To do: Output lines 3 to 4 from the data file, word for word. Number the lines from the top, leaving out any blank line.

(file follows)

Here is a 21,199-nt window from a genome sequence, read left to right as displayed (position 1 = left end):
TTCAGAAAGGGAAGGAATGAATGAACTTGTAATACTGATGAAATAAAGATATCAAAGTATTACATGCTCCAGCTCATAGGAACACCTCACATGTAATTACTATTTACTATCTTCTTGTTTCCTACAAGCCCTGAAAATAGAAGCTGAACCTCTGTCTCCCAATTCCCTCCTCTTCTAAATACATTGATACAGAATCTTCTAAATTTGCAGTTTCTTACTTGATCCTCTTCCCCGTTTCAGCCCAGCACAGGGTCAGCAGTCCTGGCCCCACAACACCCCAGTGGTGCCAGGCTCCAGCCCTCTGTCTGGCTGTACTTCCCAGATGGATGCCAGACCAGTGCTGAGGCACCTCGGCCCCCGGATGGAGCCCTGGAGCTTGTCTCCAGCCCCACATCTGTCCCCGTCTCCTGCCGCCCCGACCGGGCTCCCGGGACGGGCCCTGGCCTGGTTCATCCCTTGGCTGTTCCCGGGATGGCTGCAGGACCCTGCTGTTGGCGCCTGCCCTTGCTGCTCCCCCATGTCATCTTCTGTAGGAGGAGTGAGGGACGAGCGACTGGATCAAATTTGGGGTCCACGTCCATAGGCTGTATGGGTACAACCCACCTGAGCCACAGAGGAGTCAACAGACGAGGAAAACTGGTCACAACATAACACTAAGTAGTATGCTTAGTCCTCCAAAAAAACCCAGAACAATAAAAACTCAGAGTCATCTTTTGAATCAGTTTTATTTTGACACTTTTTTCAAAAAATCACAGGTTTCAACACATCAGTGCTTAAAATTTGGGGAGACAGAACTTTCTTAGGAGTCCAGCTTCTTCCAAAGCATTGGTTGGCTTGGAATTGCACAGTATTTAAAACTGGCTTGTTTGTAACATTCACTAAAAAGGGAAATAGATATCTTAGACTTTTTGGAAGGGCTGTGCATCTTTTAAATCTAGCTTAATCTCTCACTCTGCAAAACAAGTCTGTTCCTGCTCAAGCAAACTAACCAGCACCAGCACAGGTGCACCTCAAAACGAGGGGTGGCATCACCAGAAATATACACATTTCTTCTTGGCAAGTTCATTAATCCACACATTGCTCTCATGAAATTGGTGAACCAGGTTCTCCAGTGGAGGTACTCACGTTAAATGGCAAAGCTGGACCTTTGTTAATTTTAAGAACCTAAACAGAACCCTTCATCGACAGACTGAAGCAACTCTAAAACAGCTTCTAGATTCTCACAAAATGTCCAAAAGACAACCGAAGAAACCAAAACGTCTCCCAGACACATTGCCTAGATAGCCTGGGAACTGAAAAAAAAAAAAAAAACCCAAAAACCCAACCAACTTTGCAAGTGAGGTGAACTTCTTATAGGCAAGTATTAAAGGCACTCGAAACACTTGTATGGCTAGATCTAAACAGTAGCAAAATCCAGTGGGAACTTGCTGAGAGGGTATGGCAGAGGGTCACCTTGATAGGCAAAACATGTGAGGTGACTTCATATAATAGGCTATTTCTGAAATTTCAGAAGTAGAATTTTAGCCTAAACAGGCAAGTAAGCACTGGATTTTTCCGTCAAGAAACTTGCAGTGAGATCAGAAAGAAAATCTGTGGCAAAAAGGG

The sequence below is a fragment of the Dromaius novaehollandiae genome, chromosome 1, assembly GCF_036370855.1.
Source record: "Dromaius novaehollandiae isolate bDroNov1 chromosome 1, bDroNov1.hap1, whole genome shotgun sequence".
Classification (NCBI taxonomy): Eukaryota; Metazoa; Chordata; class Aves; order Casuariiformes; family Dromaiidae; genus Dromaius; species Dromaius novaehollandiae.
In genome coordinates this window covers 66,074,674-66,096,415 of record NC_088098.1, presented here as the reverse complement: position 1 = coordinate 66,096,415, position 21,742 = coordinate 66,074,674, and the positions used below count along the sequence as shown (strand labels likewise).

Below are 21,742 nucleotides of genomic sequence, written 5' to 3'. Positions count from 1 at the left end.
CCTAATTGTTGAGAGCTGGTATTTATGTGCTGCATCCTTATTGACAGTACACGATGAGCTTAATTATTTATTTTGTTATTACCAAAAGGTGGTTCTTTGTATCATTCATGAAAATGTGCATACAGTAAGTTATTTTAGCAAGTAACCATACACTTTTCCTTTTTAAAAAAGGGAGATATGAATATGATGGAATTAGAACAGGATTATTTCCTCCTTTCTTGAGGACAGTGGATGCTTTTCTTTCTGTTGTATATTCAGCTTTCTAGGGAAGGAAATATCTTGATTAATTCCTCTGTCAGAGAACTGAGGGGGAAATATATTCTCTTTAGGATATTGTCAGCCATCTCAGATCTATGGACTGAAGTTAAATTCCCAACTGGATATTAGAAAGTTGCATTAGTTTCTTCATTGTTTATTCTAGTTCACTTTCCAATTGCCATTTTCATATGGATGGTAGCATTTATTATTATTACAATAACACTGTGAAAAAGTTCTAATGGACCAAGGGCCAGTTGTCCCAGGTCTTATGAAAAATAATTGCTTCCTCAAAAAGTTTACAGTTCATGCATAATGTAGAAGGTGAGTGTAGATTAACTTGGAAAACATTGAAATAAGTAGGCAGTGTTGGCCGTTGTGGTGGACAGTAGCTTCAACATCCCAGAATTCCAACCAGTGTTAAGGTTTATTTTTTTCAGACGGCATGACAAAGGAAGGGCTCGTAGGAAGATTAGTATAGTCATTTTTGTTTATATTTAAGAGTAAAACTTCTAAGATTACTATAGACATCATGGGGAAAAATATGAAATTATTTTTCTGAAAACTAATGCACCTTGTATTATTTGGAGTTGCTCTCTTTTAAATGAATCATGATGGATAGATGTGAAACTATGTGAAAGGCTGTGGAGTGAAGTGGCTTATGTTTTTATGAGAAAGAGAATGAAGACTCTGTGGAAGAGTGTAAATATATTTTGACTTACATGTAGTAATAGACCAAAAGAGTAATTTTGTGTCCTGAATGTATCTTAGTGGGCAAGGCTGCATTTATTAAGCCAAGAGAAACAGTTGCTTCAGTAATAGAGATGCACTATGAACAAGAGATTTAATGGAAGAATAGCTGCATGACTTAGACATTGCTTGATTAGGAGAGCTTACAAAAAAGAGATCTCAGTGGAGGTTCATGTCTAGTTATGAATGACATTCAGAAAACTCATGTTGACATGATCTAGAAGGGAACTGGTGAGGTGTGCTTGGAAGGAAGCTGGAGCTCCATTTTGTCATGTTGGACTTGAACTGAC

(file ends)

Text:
The sequence below is a fragment of the Dromaius novaehollandiae genome, chromosome 1, assembly GCF_036370855.1.
Source record: "Dromaius novaehollandiae isolate bDroNov1 chromosome 1, bDroNov1.hap1, whole genome shotgun sequence".